Being pulled over can be a difficult experience, especially if it’s for the first time. Many drivers aren’t sure how to handle getting a ticket – they’re often nervous and perhaps feel the violation isn’t deserved. InsuranceHotline.com offers a few simple tips for handling a traffic violation the right way, including what to do at the scene and how to fight it later.
Police hand out a large number of traffic violations across the country each day. It’s part of their job, and not always an easy one. For drivers, getting a ticket can be frightening or frustrating, and it sometimes results in the situation being handled the wrong way. When pulled over by an officer for a traffic violation, keep in mind these important tips from InsuranceHotline.com so that things go smoothly.
Obey the Officer, and Don’t Argue
Whether or not the violation is deserved in the driver’s eyes, arguing with an office of the law is never a good idea. When an officer pulls a driver over, the best thing that driver can do is to be completely cooperative.
Follow these simple rules:
- Pull over immediately at the nearest safe location
- Wait in the vehicle until the officer approaches. Don’t reach into the back seat or bend over to look for anything
- When asked, present the proper documentation
- Speak respectfully to the officer; it’s ok to ask questions, but be sure to be polite about it
- Step out of the car only if asked to do so
- If given a violation, accept it and leave the scene when the officer says it’s ok. Fighting a ticket can’t be done on the scene, so arguing is pointless and can result in a bigger problem
An officer who is pulling over a driver knows that most of the time that person is not a criminal, but merely someone who made a mistake. Still, officers have to be on their guard and often face angry or belligerent people. Don’t make sudden moves or behave in a way that might make that officer think there is a possible risk to their safety.
Fighting a Violation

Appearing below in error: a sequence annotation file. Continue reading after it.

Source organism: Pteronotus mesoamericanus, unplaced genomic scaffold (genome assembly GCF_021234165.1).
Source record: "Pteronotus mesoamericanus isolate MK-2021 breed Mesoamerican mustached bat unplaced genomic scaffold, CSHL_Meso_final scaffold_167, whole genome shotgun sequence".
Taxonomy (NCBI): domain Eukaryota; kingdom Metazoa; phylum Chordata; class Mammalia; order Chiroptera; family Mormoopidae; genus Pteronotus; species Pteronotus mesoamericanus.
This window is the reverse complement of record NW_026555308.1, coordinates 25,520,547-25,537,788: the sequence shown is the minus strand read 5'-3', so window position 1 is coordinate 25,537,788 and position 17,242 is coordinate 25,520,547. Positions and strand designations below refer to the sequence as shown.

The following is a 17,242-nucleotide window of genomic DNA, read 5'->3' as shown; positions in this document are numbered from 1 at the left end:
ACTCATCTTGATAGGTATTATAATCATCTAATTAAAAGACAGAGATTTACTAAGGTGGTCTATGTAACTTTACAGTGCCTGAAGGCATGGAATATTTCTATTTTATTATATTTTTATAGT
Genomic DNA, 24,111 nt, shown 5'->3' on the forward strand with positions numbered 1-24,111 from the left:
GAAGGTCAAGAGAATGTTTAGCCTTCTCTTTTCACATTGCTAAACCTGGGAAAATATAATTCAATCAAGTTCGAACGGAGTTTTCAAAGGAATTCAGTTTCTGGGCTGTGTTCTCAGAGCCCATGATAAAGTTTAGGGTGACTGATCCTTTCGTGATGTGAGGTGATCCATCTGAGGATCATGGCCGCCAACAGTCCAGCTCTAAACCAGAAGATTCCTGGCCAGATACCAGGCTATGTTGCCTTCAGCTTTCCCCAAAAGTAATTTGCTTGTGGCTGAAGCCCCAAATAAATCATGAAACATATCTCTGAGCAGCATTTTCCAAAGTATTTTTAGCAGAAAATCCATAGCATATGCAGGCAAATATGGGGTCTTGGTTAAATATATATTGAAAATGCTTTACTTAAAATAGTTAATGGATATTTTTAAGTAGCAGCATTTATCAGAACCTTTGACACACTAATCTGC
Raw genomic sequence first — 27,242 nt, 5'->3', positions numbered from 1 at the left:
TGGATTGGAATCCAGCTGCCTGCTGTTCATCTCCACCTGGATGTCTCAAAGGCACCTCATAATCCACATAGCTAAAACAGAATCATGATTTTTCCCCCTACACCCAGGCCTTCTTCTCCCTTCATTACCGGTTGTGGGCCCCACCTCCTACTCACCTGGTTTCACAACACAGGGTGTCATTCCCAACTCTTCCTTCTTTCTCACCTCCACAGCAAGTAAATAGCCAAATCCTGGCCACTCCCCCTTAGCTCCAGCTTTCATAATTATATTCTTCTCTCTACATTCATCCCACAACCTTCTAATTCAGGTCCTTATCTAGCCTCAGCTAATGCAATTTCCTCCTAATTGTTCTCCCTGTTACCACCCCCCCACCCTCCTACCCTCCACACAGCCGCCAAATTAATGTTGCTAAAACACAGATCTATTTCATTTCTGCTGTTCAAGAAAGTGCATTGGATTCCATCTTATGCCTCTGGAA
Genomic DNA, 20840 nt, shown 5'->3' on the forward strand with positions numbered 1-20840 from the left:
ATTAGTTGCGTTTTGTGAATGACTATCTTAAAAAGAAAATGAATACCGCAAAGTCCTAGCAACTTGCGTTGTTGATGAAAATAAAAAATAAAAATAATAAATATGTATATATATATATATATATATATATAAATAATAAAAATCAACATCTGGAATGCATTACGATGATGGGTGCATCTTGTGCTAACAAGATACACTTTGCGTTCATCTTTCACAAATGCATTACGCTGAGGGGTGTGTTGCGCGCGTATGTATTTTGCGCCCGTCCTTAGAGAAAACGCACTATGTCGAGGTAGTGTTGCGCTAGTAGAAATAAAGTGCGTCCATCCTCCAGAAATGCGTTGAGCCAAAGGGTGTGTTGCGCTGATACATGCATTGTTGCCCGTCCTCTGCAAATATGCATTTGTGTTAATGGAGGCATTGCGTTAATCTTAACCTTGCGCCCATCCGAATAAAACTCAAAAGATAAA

After the traffic stop, read the instructions on the ticket for paying the fine or for appearing to dispute it. Accepting a fine is simple – just pay it by the date listed on the ticket.
Drivers do have the right to dispute a traffic violation in court, and there is a legal process for doing this. A lawyer isn’t necessary in most cases, although serious violations that come with criminal charges are a different situation.
Many drivers successfully fight traffic violations in court, but remember that it’s not always possible. Some tickets are very hard to fight, including those involving photographic evidence such as from red-light cameras, or where radar was used to clock speed. Still, the law does allow drivers their day in court, and the opportunity to argue against a ticket. Remember that the courtroom is the right place to fight a ticket, and it should always be done according to the predetermined legal channels. Arguing a ticket at the scene won’t help the situation. "The law lets you stand up for yourself and fight a ticket, but arguing with an officer will just get you in more trouble," says Tammy Ezer of InsuranceHotline.com, "Use the court system instead."
If you’ve received a traffic violation, you may experience a car insurance rate increase. There are still ways to save money. Each insurance company charges different rates to insure the same person; it’s important to shop around for car insurance quotes to get the lowest rate available.